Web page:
Roles Played by Acidic Lipids in HIV-1 Gag Membrane Binding Virus Research. Nov, 2014 | Pubmed ID: 24998886 The MA domain mediates plasma membrane (PM) targeting of HIV-1 Gag, leading to particle assembly at the PM. The interaction between MA and acidic phospholipids, in addition to N-terminal myristoyl moiety, promotes Gag binding to lipid membranes. Among acidic phospholipids, PI(4,5)P2, a PM-specific phosphoinositide, is essential for proper HIV-1 Gag localization to the PM and efficient virus particle production. Recent studies further revealed that MA-bound RNA negatively regulates HIV-1 Gag membrane binding and that PI(4,5)P2 is necessary to overcome this RNA-imposed block. In this review, we will summarize the current understanding of Gag-membrane interactions and discuss potential roles played by acidic phospholipids.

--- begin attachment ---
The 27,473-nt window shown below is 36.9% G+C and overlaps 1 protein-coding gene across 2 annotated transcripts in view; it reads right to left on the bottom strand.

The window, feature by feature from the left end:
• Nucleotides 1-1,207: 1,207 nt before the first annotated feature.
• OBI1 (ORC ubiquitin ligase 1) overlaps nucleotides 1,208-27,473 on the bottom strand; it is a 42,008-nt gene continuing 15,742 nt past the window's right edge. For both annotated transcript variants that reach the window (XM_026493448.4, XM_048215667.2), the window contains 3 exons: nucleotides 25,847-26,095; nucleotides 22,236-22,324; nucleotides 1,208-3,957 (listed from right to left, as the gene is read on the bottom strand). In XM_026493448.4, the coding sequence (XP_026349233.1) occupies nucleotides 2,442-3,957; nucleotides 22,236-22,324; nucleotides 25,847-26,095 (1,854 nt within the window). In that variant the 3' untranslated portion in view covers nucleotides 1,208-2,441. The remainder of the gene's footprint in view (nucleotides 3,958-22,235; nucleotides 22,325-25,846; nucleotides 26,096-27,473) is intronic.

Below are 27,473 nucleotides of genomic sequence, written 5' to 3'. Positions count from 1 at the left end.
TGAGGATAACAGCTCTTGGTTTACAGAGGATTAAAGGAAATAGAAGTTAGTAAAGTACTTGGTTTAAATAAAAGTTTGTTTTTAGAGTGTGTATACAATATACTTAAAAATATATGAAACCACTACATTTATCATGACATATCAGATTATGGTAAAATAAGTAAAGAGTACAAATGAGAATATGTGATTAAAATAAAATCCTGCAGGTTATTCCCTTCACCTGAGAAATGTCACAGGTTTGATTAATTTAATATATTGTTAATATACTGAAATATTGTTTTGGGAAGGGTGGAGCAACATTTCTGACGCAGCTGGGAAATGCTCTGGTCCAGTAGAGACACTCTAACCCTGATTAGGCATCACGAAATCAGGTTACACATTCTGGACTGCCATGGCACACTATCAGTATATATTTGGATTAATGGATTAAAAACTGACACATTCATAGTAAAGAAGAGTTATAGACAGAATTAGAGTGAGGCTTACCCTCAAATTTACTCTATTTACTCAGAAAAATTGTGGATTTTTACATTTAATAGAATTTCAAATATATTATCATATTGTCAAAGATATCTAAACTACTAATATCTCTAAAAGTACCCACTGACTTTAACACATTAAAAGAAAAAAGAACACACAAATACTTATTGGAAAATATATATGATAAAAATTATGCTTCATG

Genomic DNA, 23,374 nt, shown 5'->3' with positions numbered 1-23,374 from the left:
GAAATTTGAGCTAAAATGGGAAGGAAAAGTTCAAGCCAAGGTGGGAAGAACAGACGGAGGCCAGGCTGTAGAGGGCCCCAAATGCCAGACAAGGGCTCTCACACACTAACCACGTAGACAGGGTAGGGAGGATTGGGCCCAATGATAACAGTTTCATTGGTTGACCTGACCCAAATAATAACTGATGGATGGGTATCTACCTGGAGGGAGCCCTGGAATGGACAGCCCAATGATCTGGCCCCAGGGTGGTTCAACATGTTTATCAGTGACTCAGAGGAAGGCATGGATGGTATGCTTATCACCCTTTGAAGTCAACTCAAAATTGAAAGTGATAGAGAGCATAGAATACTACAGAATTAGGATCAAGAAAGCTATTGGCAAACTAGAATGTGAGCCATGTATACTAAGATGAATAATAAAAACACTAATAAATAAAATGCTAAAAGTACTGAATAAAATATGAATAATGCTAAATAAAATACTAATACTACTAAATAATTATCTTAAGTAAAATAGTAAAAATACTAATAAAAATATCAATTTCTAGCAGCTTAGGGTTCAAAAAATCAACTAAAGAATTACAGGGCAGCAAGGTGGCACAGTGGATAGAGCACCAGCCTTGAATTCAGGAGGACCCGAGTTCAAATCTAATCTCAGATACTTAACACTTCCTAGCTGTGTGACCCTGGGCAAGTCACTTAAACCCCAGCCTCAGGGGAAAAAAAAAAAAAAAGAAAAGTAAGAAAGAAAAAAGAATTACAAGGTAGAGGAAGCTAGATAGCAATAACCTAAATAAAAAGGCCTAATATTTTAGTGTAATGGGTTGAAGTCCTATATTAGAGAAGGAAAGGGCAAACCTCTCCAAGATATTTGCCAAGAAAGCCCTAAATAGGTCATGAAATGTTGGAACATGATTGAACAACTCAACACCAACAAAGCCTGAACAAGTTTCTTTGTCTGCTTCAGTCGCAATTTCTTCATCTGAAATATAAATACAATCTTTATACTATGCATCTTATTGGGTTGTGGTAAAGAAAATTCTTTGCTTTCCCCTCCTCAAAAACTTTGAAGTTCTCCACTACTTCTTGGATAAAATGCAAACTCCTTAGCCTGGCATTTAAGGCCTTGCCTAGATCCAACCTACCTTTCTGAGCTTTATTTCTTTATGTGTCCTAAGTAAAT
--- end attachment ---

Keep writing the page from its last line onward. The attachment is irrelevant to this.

Phosphatidylinositol-(4,5)-Bisphosphate Acyl Chains Differentiate Membrane Binding of HIV-1 Gag from That of the Phospholipase Cδ1 Pleckstrin Homology Domain Journal of Virology. Aug, 2015 | Pubmed ID: 25995263 HIV-1 Gag, which drives virion assembly, interacts with a plasma membrane (PM)-specific phosphoinositide, phosphatidylinositol-(4,5)-bisphosphate [PI(4,5)P2]. While cellular acidic phospholipid-binding proteins/domains, such as the PI(4,5)P2-specific pleckstrin homology domain of phospholipase Cδ1 (PHPLCδ1), mediate headgroup-specific interactions with corresponding phospholipids, the exact nature of the Gag-PI(4,5)P2 interaction remains undetermined. In this study, we used giant unilamellar vesicles (GUVs) to examine how PI(4,5)P2 with unsaturated or saturated acyl chains affect membrane binding of PHPLCδ1 and Gag. Both unsaturated dioleoyl-PI(4,5)P2 [DO-PI(4,5)P2] and saturated dipalmitoyl-PI(4,5)P2 [DP-PI(4,5)P2] successfully recruited PHPLCδ1 to membranes of single-phase GUVs. In contrast, DO-PI(4,5)P2 but not DP-PI(4,5)P2 recruited Gag to GUVs, indicating that PI(4,5)P2 acyl chains contribute to stable membrane binding of Gag. GUVs containing PI(4,5)P2, cholesterol, and dipalmitoyl phosphatidylserine separated into two coexisting phases: one was a liquid phase, and the other appeared to be a phosphatidylserine-enriched gel phase. In these vesicles, the liquid phase recruited PHPLCδ1 regardless of PI(4,5)P2 acyl chains. Likewise, Gag bound to the liquid phase when PI(4,5)P2 had DO-acyl chains. DP-PI(4,5)P2-containing GUVs showed no detectable Gag binding to the liquid phase. Unexpectedly, however, DP-PI(4,5)P2 still promoted recruitment of Gag, but not PHPLCδ1, to the dipalmitoyl-phosphatidylserine-enriched gel phase of these GUVs. Altogether, these results revealed different roles for PI(4,5)P2 acyl chains in membrane binding of two PI(4,5)P2-binding proteins, Gag and PHPLCδ1. Notably, we observed that nonmyristylated Gag retains the preference for PI(4,5)P2 containing an unsaturated acyl chain over DP-PI(4,5)P2, suggesting that Gag sensitivity to PI(4,5)P2 acyl chain saturation is determined directly by the matrix-PI(4,5)P2 interaction, rather than indirectly by a myristate-dependent mechanism.